If political candidates were to acknowledge the country is in a recession, they would immediately address this by dispatching more publicity photos. In those pictures they’d appear gravely concerned and be shown with their sleeves rolled up, probably wearing a hard hat and holding a puppy.

I mean, the word “recession” is sort of a retroactive accusation, one for which there are no polled public opinions. Naturally, this condition is iffy for politicians (and those whose direct employment depends on them) to admit. It’s kind of like addressing birth control with a pregnant woman—and then discovering that you might be the father.

In college, I learned that the definition of a recession is “a decline in Gross Domestic Product for two or more consecutive quarters.” If that’s so, then clearly we’re not in a recession because “gross domestic products” are on the rise. Case in point: putrid-smelling air fresheners and disposable toilet wands.

The Business Cycle Dating Committee at the National Bureau of Economic Research defines a recession as (I’m not making this part up) “the time when business activity has reached its peak and starts to fall until the time when business activity bottoms out.” Obviously, it would have been too confusing to have said “the period of decline between business growth cycles.” I guess this is why these folks get paid the big bucks. But what else can be expected from a government organization that has enough spare time to form a “dating committee?”

Having once served as treasurer of my church Sunday school class, I have some finance and economic experience. What I don’t understand is the need for expensive studies to rate economic indicators like consumer confidence. All anyone has to do is check Best Buy’s plasma TV sales to get a read on that.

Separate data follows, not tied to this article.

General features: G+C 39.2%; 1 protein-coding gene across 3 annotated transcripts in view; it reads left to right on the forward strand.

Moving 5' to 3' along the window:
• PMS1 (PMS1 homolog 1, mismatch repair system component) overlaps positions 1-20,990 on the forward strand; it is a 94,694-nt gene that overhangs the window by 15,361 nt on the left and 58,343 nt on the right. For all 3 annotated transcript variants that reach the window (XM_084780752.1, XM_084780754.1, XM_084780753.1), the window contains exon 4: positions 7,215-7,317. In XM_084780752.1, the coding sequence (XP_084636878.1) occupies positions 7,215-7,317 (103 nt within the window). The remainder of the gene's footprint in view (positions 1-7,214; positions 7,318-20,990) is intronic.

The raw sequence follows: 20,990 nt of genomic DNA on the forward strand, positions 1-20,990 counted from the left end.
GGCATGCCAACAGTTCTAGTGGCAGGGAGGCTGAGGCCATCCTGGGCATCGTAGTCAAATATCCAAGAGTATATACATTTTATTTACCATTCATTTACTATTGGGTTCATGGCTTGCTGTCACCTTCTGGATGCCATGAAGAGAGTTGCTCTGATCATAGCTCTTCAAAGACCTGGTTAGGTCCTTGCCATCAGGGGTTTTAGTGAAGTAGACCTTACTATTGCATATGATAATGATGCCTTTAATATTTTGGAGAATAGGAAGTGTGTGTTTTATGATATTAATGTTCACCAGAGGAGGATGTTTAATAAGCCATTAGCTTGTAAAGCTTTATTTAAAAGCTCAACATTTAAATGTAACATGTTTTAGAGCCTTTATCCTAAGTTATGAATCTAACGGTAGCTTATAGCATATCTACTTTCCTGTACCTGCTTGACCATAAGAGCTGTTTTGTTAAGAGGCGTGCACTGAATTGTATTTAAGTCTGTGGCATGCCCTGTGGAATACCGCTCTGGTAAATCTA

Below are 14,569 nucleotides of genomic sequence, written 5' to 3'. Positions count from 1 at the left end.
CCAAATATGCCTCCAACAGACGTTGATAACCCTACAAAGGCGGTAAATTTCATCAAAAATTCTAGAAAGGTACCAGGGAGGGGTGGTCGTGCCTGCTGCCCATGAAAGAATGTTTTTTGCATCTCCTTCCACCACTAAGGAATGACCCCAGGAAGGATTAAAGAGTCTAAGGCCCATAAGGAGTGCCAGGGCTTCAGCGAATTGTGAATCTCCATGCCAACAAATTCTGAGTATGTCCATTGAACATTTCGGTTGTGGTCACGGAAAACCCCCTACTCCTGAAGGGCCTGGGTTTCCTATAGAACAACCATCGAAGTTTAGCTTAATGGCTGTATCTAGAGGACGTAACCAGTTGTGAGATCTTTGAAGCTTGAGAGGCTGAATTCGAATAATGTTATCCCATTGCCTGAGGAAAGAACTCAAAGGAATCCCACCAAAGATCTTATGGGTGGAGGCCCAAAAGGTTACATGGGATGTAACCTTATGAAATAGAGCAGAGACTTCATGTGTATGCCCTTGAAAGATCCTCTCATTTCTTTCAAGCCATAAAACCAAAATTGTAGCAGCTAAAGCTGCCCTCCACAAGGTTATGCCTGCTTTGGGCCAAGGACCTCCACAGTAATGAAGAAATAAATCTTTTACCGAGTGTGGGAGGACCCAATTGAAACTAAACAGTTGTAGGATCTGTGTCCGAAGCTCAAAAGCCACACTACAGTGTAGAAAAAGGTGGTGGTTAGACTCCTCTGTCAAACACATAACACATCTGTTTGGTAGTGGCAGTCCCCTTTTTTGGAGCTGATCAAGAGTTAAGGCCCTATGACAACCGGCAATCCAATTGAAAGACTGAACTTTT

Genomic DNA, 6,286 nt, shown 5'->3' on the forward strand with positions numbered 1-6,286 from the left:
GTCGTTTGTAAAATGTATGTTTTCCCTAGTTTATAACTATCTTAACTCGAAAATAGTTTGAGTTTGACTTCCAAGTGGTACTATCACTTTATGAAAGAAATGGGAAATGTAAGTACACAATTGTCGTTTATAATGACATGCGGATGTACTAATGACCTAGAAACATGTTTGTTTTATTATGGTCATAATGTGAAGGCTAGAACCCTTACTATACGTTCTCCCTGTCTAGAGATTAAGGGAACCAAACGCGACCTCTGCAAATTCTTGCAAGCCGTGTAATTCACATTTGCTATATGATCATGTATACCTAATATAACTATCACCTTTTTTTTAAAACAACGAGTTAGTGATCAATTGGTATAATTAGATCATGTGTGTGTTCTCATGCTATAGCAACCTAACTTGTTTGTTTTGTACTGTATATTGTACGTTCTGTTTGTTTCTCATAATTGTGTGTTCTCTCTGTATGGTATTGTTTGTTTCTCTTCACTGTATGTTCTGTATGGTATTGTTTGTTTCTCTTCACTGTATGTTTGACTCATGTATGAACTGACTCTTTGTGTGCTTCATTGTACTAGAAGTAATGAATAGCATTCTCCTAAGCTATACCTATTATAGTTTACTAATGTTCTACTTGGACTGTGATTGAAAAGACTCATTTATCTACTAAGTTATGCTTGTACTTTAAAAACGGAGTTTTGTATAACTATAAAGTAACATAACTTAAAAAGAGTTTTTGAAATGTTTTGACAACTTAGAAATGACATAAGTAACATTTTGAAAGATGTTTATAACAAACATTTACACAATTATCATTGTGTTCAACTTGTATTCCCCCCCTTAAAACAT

But for those who simply must know if we’re in a recession, here’s a list of possible signs. If three or more of these statements are true, then you can rest assured we’re in a recession:

 

·       You put $20 worth of gasoline in your car and the gas gauge registers less than a quarter tank full.

·       The gold in your wedding band is suddenly worth more than the stones.

·       At the last networking meeting you attended, you met six or fewer Realtors.

·       You’ve received two or more unsolicited credit card offers by mail—addressed to your dog.

·       Your 401(k) statements have begun arriving with samples of Zoloft.

·       Someone you know has traded in a Hummer for a Honda Civic. 

·       Your home is the only occupied house on your street.

·       The local Family Dollar Store is expanding.

·       You’ve cut out all nonessential travel other than trips to comb for aluminum cans.

·       The government feels sorry enough for you to return part of the money they’ve already taken from you.

·       With your economic stimulus check you paid your electric bill.

 

          The good news in all of this is, like the five pounds I lost earlier this year, it’s likely a temporary condition.                 

 


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Free Muse to Good Home

Nobody, other than medical professionals, wants to hear about it when you feel bad. And even doctors wouldn’t care to listen if they weren’t getting paid. I know that. But I need someone to commiserate with. Surely there’s another allergy or flu sufferer out there somewhere who’ll humor me. 

I’m drowning in my own body fluids, throat hurts, and I’m blowing bubbles out of my nose. I’ve got three-day-old gel in my hair. All I want to do is go back to bed, but some nasty internal voice that insists I’m being a slug anytime I’m napping during daylight hours prevents me from this.  

“No,” my subconscious insists. “You’re supposed to be working on your screenplay, today! You promised yourself another 10 pages.” Probably not going to happen, unless I want ten pages of, She sneezes, then coughs and reaches for a tissue. The judge shifts his posture, canting his body farther from the witness